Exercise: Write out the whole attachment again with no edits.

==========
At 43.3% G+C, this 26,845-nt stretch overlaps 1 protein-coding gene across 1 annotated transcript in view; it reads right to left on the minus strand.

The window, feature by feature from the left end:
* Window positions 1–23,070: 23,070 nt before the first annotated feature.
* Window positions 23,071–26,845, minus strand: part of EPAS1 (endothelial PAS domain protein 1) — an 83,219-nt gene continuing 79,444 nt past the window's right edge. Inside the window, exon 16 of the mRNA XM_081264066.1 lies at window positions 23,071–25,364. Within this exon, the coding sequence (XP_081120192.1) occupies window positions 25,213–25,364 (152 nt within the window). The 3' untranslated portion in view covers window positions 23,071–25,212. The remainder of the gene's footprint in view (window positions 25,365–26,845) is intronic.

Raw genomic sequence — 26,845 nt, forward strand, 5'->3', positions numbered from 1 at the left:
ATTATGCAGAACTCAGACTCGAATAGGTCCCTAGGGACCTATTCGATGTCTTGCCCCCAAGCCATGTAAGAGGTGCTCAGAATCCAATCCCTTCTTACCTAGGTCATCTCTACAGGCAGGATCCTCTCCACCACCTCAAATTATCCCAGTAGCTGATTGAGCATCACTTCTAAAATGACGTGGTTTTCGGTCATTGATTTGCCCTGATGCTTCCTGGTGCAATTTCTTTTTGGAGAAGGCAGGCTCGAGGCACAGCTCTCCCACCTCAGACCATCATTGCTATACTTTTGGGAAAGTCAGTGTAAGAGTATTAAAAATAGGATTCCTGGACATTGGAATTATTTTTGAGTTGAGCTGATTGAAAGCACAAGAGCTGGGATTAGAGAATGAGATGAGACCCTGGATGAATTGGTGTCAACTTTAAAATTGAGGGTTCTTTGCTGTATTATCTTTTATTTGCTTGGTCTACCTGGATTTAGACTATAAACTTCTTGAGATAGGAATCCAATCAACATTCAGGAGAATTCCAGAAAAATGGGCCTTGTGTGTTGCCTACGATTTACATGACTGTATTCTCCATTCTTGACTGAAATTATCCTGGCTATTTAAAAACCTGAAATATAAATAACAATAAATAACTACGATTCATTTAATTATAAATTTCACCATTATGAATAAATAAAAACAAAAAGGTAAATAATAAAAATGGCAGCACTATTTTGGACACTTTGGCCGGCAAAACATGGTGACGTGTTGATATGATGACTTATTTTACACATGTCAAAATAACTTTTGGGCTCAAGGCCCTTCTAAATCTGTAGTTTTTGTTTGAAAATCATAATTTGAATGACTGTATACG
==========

At 43.3% G+C, this 26,845-nt stretch overlaps 1 protein-coding gene across 1 annotated transcript in view; it reads right to left on the minus strand.

The window, feature by feature from the left end:
* Window positions 1–23,070: 23,070 nt before the first annotated feature.
* Window positions 23,071–26,845, minus strand: part of EPAS1 (endothelial PAS domain protein 1) — an 83,219-nt gene continuing 79,444 nt past the window's right edge. Inside the window, exon 16 of the mRNA XM_081264066.1 lies at window positions 23,071–25,364. Within this exon, the coding sequence (XP_081120192.1) occupies window positions 25,213–25,364 (152 nt within the window). The 3' untranslated portion in view covers window positions 23,071–25,212. The remainder of the gene's footprint in view (window positions 25,365–26,845) is intronic.

Raw genomic sequence — 26,845 nt, forward strand, 5'->3', positions numbered from 1 at the left:
ATTATGCAGAACTCAGACTCGAATAGGTCCCTAGGGACCTATTCGATGTCTTGCCCCCAAGCCATGTAAGAGGTGCTCAGAATCCAATCCCTTCTTACCTAGGTCATCTCTACAGGCAGGATCCTCTCCACCACCTCAAATTATCCCAGTAGCTGATTGAGCATCACTTCTAAAATGACGTGGTTTTCGGTCATTGATTTGCCCTGATGCTTCCTGGTGCAATTTCTTTTTGGAGAAGGCAGGCTCGAGGCACAGCTCTCCCACCTCAGACCATCATTGCTATACTTTTGGGAAAGTCAGTGTAAGAGTATTAAAAATAGGATTCCTGGACATTGGAATTATTTTTGAGTTGAGCTGATTGAAAGCACAAGAGCTGGGATTAGAGAATGAGATGAGACCCTGGATGAATTGGTGTCAACTTTAAAATTGAGGGTTCTTTGCTGTATTATCTTTTATTTGCTTGGTCTACCTGGATTTAGACTATAAACTTCTTGAGATAGGAATCCAATCAACATTCAGGAGAATTCCAGAAAAATGGGCCTTGTGTGTTGCCTACGATTTACATGACTGTATTCTCCATTCTTGACTGAAATTATCCTGGCTATTTAAAAACCTGAAATATAAATAACAATAAATAACTACGATTCATTTAATTATAAATTTCACCATTATGAATAAATAAAAACAAAAAGGTAAATAATAAAAATGGCAGCACTATTTTGGACACTTTGGCCGGCAAAACATGGTGACGTGTTGATATGATGACTTATTTTACACATGTCAAAATAACTTTTGGGCTCAAGGCCCTTCTAAATCTGTAGTTTTTGTTTGAAAATCATAATTTGAATGACTGTATACG